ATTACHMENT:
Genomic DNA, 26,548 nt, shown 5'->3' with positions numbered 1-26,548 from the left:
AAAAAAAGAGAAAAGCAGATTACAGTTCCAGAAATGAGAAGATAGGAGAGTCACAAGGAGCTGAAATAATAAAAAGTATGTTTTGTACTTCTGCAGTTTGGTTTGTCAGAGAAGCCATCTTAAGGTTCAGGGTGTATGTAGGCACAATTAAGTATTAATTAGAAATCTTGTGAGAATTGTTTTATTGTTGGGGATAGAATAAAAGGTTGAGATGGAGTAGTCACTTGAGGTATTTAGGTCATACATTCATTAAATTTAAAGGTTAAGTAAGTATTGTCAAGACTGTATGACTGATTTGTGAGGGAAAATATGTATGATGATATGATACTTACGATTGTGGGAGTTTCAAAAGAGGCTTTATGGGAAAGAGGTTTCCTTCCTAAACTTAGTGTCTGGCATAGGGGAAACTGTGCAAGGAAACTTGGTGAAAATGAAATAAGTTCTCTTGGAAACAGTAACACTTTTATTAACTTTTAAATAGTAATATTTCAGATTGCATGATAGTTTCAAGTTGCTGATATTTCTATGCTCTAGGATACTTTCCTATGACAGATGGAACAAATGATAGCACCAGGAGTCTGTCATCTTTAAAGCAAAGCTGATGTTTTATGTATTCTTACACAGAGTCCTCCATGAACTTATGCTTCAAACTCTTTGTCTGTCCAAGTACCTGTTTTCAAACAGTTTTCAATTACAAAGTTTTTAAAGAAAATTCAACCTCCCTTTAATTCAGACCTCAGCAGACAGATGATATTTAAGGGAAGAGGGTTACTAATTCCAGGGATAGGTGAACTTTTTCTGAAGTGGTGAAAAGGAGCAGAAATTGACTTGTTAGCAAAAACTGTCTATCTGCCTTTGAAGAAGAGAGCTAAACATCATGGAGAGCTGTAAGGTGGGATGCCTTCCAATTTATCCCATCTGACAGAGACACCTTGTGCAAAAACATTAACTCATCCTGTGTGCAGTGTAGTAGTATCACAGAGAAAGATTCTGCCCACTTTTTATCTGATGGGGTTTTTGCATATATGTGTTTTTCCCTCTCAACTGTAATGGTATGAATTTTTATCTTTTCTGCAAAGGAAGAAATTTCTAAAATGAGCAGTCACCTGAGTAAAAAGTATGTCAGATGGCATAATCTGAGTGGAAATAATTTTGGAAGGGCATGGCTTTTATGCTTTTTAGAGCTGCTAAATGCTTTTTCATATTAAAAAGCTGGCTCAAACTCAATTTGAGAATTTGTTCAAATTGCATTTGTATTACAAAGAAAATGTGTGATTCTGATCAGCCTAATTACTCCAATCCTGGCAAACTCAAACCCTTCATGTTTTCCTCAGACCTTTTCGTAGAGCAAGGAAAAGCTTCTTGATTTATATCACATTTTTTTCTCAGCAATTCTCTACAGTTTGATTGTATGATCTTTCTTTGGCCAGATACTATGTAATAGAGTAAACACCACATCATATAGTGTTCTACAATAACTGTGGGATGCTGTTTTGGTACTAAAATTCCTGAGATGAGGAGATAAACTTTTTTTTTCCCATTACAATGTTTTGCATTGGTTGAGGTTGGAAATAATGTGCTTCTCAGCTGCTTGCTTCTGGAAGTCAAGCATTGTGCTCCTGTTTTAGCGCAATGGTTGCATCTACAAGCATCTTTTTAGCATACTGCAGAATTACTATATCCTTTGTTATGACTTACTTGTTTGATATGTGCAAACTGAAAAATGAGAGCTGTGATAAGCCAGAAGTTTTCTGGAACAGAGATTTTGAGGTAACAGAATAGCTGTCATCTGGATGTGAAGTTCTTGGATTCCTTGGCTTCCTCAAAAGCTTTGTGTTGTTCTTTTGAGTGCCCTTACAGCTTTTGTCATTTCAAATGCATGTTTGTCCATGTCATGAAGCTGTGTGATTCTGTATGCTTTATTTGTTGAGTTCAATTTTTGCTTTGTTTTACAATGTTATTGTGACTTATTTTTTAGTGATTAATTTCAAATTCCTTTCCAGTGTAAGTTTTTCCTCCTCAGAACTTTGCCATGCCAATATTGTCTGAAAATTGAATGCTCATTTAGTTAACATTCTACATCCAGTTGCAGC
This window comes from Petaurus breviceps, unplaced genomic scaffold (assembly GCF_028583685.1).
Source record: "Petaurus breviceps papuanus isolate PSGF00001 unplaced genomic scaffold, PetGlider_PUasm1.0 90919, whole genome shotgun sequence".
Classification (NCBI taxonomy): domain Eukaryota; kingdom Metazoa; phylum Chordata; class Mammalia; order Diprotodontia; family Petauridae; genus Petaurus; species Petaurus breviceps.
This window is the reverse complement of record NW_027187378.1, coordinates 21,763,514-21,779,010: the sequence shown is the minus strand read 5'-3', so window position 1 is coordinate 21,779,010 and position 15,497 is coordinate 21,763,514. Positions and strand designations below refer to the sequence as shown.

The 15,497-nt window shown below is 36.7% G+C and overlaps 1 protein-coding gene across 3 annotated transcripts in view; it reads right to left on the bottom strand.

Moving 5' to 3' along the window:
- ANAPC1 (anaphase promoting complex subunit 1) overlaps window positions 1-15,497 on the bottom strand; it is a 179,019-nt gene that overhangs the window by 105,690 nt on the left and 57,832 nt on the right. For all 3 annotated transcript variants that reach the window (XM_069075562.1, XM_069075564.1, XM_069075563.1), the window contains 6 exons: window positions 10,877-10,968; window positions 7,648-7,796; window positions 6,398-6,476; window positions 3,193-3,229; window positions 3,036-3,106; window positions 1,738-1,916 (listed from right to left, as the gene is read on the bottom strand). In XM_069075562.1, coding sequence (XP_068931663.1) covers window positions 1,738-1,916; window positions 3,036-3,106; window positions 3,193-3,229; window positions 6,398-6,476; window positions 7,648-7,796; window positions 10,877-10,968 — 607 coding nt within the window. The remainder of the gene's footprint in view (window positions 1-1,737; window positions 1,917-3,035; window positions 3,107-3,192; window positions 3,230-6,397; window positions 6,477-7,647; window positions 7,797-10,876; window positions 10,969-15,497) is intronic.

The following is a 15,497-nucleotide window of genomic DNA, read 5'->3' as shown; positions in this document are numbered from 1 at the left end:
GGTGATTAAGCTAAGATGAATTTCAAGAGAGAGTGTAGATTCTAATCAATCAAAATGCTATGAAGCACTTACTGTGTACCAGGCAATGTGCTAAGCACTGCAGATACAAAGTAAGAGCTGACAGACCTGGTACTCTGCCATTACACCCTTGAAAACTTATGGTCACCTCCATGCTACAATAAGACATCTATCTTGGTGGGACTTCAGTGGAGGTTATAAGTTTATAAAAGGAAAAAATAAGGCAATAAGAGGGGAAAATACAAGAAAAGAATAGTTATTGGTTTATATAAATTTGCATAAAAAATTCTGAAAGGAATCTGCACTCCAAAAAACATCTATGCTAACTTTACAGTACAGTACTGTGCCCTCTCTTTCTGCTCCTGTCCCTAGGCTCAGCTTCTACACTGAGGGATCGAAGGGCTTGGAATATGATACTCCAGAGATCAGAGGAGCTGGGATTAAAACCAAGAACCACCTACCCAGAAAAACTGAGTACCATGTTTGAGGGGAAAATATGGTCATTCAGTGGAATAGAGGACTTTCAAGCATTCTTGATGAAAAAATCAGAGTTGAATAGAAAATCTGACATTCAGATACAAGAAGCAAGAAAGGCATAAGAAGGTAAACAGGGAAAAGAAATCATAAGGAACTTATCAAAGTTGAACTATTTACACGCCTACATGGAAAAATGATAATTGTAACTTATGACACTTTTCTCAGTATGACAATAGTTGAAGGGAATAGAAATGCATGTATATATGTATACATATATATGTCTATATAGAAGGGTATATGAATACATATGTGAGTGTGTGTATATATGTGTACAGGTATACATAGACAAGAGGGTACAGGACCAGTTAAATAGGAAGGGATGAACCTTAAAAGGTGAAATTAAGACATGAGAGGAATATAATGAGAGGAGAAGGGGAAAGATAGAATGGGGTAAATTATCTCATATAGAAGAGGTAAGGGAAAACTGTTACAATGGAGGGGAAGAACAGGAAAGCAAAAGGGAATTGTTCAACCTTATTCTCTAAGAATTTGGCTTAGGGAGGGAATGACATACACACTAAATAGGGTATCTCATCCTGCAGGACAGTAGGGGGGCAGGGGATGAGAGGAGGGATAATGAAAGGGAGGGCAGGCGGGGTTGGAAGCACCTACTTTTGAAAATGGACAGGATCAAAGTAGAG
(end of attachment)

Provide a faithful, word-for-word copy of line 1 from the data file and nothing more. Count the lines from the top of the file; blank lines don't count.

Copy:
Genomic DNA, 26,548 nt, shown 5'->3' with positions numbered 1-26,548 from the left: